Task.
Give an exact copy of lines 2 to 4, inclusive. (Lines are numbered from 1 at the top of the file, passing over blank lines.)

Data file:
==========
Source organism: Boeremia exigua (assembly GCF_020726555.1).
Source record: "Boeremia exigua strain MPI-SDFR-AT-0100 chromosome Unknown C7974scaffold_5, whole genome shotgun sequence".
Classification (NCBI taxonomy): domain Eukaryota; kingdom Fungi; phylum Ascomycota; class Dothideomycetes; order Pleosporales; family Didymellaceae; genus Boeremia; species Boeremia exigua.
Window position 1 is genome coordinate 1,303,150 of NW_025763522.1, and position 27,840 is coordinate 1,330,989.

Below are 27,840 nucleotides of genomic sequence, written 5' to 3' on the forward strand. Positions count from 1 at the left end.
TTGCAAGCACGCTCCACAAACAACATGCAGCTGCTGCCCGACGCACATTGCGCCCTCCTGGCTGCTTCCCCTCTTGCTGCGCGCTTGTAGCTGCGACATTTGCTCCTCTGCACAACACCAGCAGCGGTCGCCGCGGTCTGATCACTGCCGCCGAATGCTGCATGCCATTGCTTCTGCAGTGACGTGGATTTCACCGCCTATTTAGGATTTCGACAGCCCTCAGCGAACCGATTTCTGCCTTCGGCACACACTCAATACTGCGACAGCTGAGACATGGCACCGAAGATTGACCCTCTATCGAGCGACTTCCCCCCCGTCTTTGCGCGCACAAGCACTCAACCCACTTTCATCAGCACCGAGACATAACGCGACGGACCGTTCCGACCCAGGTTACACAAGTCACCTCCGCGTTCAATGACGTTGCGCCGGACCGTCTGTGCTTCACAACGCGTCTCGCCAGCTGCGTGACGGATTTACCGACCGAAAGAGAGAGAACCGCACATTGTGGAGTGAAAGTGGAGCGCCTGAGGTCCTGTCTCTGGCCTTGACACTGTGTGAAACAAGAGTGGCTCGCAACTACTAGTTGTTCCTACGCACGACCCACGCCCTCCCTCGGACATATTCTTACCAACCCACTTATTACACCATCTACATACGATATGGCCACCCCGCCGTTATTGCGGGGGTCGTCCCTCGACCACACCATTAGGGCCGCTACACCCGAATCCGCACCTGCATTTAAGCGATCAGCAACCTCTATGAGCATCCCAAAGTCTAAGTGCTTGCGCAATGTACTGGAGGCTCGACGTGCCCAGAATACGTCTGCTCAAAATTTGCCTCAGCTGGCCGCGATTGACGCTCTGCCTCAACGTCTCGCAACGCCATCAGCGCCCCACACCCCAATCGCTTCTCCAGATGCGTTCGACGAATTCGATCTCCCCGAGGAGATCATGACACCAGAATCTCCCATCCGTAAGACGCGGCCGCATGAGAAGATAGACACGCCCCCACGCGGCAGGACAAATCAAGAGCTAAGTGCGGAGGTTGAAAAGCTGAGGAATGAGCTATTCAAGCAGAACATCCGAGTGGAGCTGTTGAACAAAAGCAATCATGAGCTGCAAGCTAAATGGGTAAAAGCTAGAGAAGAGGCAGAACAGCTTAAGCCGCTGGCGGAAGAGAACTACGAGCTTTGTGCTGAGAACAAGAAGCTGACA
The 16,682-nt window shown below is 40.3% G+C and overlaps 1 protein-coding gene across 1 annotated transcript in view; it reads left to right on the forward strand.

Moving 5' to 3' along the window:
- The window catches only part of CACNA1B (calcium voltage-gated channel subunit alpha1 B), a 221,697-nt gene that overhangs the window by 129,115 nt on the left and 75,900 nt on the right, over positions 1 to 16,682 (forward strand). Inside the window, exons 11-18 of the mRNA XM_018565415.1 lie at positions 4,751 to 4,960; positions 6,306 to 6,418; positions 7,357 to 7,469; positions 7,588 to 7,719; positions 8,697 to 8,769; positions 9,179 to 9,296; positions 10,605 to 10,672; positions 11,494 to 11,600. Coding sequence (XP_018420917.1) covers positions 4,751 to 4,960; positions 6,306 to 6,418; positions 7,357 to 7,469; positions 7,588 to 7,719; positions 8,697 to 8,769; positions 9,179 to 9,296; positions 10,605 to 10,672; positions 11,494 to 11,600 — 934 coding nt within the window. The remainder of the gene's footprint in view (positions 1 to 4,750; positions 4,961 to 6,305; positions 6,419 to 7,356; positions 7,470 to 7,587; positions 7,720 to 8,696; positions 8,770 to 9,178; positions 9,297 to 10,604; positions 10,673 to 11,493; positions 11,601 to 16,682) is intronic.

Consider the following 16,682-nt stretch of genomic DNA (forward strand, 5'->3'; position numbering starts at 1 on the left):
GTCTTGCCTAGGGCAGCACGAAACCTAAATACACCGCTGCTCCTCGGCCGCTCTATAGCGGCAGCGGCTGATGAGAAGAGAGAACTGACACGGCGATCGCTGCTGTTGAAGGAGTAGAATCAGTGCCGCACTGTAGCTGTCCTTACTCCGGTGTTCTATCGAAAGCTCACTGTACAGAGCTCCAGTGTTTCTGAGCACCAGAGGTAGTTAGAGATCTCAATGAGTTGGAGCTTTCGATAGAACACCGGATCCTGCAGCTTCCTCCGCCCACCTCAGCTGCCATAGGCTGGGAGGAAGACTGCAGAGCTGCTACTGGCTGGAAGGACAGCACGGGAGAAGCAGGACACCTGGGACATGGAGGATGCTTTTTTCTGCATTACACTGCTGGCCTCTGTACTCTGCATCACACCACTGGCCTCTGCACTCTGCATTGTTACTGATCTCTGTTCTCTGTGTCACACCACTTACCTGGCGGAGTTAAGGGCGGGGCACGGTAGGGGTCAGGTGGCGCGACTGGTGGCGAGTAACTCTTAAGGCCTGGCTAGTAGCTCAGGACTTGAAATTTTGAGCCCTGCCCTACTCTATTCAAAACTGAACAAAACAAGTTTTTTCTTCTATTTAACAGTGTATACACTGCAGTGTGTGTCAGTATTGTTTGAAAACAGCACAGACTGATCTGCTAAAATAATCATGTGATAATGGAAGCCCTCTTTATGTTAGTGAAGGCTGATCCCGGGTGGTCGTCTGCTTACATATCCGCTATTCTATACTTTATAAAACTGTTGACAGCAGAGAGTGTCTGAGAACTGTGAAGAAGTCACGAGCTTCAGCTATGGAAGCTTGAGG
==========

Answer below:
Source record: "Boeremia exigua strain MPI-SDFR-AT-0100 chromosome Unknown C7974scaffold_5, whole genome shotgun sequence".
Classification (NCBI taxonomy): domain Eukaryota; kingdom Fungi; phylum Ascomycota; class Dothideomycetes; order Pleosporales; family Didymellaceae; genus Boeremia; species Boeremia exigua.
Window position 1 is genome coordinate 1,303,150 of NW_025763522.1, and position 27,840 is coordinate 1,330,989.